• The conclusion of the book BRITISH BULLDOG by Emrys Hughes - "Churchill's public career is actually and very colorfully epitomized in the title of the last volume of his war memoirs Triumph and Tragedy (1953). It is scarcely an exaggeration to state that every political triumph of Winston Churchill has been a tragedy for his country, the world, or both. And the greatest tragedy was, of course, that which followed his greatest triumph, after he had induced the British people to make unbelievable sacrifices and to indulge in heroic feats of valor fighting a war that, Captain Grenfell and others hold, Britain should never have entered. That, after a victory over Fascism and Nazism, mankind should now be facing a much more menacing conflict, which will be fought with far more horrible instruments of destruction, is tragedy indeed for the world. That Britain, always wooed by Hitler and allowed by him to escape total destruction at Dunkirk and after, should now be facing literal extermination at the hands of Soviet leaders armed with hydrogen bombs is surely tragedy for Britain."
Edited by Steven Gaal
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That's an extremely biased look at Churchill, and not accurate in places.

For example, the concept of area bombing was in place with the Air Staff well before Churchill; it was only with the bombing of Coventry and similar that Churchill supported the Air Staff request to employ area bombing. Daylight precision bombing was too costly in terms of crew killed and aircraft lost, and night precision bombing was not practical until the advent of improved navigation aids and techniques such as Gee, the Pathfinders, etc.

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That's an extremely biased look at Churchill, and not accurate in places.

For example, the concept of area bombing was in place with the Air Staff well before Churchill; it was only with the bombing of Coventry and similar that Churchill supported the Air Staff request to employ area bombing. Daylight precision bombing was too costly in terms of crew killed and aircraft lost, and night precision bombing was not practical until the advent of improved navigation aids and techniques such as Gee, the Pathfinders, etc.

Note: Air Marshal Sir Arthur Harris, the man responsible for implementing the RAF's area bombing policy, and also the man who has been criticized most for it, stated of this Churchill quote: "It was the origin of the idea of bombing the enemy out of the war. I should have been proud of it, but it originated with Winston." -- Martin Gilbert, Winston S. Churchill, Vol. VI: Finest Hour, 1939-1941 (Boston: Houghton Mifflin Co., 1983), p. 656.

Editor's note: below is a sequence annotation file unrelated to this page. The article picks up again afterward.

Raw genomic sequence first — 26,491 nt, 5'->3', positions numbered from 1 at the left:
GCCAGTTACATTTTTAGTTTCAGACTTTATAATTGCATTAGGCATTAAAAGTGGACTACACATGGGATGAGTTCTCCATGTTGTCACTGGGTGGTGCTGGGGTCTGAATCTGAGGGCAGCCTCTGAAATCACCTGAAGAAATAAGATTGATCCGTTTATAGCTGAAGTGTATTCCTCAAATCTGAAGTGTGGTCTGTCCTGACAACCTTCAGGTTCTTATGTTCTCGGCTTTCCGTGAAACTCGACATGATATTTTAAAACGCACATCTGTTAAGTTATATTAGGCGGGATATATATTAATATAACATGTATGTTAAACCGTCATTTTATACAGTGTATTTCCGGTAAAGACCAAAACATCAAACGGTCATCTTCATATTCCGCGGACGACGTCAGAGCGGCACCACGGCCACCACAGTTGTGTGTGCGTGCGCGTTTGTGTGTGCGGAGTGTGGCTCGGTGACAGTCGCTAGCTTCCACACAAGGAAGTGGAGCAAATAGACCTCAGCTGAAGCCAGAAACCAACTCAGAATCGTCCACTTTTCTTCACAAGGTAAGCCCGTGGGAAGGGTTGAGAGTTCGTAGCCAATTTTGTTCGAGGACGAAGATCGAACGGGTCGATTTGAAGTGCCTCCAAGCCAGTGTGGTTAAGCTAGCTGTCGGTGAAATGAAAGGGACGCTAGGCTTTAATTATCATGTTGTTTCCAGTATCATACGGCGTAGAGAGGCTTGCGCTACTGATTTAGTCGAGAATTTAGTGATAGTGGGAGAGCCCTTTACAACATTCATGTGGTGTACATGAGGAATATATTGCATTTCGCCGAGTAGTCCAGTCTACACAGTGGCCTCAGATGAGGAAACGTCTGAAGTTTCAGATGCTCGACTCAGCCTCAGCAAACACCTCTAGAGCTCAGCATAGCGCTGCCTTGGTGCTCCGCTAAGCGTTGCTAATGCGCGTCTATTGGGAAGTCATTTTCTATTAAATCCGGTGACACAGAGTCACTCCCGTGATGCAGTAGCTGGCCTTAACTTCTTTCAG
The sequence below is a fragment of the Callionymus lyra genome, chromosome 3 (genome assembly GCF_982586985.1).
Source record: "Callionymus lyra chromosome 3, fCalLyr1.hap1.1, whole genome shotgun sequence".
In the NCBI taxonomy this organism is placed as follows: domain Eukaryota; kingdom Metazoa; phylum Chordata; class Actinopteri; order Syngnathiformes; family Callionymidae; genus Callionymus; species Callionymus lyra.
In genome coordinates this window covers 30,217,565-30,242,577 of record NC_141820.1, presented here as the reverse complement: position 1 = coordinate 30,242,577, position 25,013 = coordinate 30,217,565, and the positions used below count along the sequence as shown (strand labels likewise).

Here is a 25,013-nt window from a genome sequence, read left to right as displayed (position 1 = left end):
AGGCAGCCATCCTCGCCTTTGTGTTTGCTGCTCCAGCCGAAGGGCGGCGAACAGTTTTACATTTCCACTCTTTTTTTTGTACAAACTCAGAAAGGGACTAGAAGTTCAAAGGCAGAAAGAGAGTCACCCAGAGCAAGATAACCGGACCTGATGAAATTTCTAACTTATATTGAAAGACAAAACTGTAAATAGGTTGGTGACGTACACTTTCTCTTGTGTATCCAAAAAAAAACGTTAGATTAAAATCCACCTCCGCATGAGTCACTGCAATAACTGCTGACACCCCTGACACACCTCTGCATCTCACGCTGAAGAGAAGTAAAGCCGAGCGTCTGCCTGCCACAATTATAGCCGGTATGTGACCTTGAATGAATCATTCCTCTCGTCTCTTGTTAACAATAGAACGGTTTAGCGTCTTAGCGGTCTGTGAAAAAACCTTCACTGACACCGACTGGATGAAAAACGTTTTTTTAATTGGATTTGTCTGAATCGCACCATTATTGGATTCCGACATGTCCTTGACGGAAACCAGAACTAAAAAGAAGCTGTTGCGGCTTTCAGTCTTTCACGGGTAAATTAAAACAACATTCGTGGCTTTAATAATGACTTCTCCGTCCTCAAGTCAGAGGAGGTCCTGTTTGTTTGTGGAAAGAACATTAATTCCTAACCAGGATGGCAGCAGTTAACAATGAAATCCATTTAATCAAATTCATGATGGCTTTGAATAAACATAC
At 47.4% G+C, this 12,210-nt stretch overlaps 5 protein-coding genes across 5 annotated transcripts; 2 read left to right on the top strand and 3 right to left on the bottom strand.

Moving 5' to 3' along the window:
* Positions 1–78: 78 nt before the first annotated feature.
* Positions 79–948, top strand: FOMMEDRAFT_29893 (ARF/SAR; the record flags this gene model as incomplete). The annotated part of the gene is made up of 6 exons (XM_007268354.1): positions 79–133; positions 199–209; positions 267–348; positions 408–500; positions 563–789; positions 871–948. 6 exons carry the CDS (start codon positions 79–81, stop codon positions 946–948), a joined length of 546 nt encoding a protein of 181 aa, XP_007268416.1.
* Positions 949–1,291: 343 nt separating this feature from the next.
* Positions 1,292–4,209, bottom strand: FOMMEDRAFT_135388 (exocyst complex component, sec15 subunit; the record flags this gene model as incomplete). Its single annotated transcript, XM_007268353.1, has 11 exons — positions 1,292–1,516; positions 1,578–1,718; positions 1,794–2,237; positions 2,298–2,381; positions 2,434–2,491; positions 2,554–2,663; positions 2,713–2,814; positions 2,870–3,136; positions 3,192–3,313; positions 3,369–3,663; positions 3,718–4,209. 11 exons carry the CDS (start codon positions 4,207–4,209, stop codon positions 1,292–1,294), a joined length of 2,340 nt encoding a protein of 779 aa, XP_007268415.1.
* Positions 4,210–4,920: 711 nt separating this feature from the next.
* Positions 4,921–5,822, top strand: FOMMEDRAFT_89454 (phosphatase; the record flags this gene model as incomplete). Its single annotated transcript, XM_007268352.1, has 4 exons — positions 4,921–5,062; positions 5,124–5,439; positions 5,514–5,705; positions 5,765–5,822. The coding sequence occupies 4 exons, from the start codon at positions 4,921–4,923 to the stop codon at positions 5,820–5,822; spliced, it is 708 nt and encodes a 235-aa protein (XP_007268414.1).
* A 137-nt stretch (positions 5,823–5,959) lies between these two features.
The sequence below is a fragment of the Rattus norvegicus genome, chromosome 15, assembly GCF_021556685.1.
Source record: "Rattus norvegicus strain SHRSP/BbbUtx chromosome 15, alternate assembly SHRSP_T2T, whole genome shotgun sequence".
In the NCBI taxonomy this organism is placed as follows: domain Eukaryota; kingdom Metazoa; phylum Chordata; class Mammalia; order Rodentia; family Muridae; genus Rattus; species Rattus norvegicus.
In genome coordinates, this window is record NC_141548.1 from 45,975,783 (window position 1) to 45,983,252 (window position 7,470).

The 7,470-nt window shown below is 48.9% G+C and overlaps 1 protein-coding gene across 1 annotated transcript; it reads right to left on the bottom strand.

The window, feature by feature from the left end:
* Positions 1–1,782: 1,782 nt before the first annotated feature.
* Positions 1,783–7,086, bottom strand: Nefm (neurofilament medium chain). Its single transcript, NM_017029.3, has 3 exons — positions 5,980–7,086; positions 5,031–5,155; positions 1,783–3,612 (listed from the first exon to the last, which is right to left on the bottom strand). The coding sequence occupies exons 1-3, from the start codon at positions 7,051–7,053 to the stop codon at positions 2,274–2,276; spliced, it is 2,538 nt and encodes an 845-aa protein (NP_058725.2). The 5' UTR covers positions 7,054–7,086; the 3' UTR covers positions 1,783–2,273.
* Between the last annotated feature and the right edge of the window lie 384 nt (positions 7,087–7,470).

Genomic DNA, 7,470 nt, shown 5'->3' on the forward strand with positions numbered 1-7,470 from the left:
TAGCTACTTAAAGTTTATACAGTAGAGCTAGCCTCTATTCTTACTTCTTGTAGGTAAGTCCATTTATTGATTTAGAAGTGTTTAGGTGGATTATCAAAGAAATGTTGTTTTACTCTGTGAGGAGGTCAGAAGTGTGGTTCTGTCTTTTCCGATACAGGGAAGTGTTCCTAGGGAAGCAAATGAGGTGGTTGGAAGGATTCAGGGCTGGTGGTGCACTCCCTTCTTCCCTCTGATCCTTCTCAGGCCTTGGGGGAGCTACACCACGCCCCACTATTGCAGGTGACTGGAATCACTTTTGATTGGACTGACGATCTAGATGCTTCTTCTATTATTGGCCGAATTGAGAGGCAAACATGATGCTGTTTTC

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"The Prime Minister said that we hoped to shatter twenty German cities as we had shattered Cologne, Lubeck, Dusseldorf, and so on. More and more aeroplanes and bigger and bigger bombs. M. Stalin had heard of 2-ton bombs. We had now begun to use 4-ton bombs, and this would be continued throughout the winter. If need be, as the war went on, we hoped to shatter almost every dwelling in almost every German city. " (Official transcript of the meeting at the Kremlin between Winston Churchill and Josef Stalin on Wednesday, August 12, 1942, at 7 P.M.)

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see

http://www.worldfuturefund.org/wffmaster/Reading/war.crimes/World.war.2/Bombing.htm

Hitler didn't start indiscriminate bombings — Churchill did

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Bombing in Europe was never a winning strategy, says Richard Overy in The Bombing War
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26 October 2013
Hamburg.jpg

The ruins of Hamburg after Allied bombing, July 1943

The Bombing War: Europe 1939-1945 Richard Overy

Allen Lane, pp.821, £30, ISBN: 9780713995619

‘I cannot describe to you what a curious note of brutality a bomb has,’ said one woman who lived through the initial German raids on London during the second world war. This woman’s ambivalent reaction to having a bomb rip through her bedroom typified the shocking reality of a different type of war to any that had ever been fought before.